It was an enormous task, but the Victorian age seems to have been just the perfect time for it, an age of ebullient optimism and dogged tenacity when people were unafraid to take on enormous tasks and sometimes, often enough, even managed to finish them. As the author points out, this was another side of the same mentality that also led to empire-building, the massive expansion of industrialism, and so on. Although he makes a few bows in the direction of political correctness by emphasizing or suggesting that of course the Victorians were evil imperialists, racists, sexists etc. etc. etc., he clearly also can't help admiring their sheer gumption, and for my part neither can I. I'm glad that they did it back then when it was still possible; I can't imagine that anyone would start such a dictionary today.

(But as the author also points out, part of the reason why they were willing to start their New English Dictinary is that they massively underestimated the amount of work it would take.)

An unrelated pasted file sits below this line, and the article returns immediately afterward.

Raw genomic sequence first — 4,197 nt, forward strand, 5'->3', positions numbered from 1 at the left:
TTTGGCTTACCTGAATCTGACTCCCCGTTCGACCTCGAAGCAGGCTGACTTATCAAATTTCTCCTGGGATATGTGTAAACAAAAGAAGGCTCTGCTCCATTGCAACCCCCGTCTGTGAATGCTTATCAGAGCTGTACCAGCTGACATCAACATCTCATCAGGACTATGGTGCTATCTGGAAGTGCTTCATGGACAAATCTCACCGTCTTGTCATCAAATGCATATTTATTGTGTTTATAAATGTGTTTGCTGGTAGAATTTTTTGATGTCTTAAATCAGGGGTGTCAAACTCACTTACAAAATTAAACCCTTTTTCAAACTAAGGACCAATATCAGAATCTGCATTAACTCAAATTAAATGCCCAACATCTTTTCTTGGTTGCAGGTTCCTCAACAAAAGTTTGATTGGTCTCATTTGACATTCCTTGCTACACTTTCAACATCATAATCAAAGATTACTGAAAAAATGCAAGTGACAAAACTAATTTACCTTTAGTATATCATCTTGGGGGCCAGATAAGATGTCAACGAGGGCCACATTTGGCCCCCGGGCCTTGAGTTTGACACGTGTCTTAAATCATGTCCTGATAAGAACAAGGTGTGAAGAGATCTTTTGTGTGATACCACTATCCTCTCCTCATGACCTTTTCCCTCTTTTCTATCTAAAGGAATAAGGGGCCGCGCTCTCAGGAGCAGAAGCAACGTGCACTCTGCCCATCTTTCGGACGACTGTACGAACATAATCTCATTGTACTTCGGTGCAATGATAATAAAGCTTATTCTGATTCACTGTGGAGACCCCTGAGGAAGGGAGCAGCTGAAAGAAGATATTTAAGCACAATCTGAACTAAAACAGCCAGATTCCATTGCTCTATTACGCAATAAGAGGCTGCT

There are a couple of chapters about the early editors of the dictionary, a colourful cast of characters who are not that well-known today. Actually the dictionary got off to a very slow and rocky start. The first editor, Herbert Coleridge (grandson of the poet S. T. Coleridge), was a hard worker but died of consumption at the age of 30, after only a year as the editor; next there was Frederick Furnivall, who was more interested in establishing new scientific societies (pp. 64–5), the company of women much younger than himself, and sculling (the last of these two hobbies he managed to combine; p. 62). Work on the dictionary stalled for something like twenty years and was almost abandoned until the appointment of the dictionary's main and longest-serving editor, James Murray. Among the many impressive characters involved with this dictionary, he is surely the most impressive by far; he was familiar with a stupendous number of languages, dead and alive (many of them quite obscure), he had something like 11 children (who occasionally helped him with the dictionary for pocket-money), and worked for many years as a teacher (while editing the OED in his spare time).